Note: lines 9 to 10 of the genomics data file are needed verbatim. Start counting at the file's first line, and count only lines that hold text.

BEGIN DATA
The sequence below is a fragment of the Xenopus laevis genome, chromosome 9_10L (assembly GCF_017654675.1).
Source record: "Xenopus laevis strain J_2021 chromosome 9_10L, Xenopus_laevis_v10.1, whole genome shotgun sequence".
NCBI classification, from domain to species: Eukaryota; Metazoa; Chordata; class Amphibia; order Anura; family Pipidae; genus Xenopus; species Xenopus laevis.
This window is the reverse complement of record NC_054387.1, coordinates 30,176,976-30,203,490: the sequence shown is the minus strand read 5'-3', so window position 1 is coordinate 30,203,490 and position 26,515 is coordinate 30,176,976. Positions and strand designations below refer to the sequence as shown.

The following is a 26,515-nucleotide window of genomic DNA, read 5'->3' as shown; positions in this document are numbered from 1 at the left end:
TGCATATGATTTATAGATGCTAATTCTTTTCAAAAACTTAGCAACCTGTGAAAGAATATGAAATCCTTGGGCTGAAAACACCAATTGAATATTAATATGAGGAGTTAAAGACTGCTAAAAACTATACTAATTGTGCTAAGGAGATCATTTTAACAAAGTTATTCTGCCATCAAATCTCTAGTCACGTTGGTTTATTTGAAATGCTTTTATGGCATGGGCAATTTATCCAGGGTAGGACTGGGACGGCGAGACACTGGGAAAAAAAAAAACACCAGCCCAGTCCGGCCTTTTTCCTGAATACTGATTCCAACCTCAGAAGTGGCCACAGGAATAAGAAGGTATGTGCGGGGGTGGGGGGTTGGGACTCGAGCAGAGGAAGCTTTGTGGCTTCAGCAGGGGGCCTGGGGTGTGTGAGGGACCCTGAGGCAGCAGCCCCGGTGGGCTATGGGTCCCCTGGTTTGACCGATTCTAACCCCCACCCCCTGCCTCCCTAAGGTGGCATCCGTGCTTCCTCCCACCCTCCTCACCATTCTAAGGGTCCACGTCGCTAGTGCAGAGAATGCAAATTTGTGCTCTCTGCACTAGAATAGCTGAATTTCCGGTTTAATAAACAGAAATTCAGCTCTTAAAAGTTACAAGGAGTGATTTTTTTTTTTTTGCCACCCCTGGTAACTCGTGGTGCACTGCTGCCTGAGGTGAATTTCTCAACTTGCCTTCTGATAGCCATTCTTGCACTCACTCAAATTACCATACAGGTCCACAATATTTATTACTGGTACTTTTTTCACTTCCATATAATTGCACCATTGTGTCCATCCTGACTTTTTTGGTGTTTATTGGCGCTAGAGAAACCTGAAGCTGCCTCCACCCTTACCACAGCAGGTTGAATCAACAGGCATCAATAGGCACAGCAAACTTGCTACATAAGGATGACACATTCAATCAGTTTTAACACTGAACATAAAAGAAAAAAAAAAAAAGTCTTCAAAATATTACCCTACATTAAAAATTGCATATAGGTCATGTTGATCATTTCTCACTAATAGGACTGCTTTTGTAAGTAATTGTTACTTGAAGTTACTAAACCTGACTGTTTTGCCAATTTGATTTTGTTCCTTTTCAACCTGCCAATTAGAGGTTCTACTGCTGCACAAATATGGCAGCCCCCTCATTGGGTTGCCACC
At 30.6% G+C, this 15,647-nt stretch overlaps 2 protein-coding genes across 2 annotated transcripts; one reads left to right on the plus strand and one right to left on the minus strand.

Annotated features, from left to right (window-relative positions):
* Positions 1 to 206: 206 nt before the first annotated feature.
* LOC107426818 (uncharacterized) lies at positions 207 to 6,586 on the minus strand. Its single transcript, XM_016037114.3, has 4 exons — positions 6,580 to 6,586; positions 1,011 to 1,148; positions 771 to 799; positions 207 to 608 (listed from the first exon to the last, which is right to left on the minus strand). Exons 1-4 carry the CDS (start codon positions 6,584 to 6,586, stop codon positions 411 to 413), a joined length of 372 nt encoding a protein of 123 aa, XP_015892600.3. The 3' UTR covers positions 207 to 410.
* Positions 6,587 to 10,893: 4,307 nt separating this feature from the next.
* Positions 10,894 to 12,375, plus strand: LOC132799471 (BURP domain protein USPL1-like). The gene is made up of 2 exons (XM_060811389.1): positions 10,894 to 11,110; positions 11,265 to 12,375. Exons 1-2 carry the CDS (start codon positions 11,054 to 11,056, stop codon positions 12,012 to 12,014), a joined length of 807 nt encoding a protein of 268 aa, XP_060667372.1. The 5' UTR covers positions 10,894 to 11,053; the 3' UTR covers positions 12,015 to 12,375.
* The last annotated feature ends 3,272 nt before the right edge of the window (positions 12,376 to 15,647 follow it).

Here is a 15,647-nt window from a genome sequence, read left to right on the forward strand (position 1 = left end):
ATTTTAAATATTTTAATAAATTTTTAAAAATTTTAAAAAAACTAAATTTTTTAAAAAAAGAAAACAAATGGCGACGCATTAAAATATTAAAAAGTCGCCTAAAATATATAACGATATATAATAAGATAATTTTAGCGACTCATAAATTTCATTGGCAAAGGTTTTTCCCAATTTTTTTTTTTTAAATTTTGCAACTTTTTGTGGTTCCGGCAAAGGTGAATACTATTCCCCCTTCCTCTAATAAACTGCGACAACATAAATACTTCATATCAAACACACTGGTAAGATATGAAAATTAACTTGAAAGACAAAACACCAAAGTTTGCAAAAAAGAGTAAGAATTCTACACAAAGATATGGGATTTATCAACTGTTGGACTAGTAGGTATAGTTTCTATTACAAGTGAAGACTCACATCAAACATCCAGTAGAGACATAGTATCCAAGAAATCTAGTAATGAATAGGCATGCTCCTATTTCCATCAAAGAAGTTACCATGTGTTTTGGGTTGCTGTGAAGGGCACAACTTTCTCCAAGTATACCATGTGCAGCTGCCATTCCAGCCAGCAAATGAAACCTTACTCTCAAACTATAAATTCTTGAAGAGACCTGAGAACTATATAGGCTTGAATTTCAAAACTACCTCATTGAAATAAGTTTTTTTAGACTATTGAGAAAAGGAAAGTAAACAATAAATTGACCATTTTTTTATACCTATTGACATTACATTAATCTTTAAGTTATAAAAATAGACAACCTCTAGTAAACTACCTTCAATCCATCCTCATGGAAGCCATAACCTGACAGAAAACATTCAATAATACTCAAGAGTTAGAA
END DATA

* Positions 1 to 206: 206 nt before the first annotated feature.
* LOC107426818 (uncharacterized) lies at positions 207 to 6,586 on the minus strand. Its single transcript, XM_016037114.3, has 4 exons — positions 6,580 to 6,586; positions 1,011 to 1,148; positions 771 to 799; positions 207 to 608 (listed from the first exon to the last, which is right to left on the minus strand). Exons 1-4 carry the CDS (start codon positions 6,584 to 6,586, stop codon positions 411 to 413), a joined length of 372 nt encoding a protein of 123 aa, XP_015892600.3. The 3' UTR covers positions 207 to 410.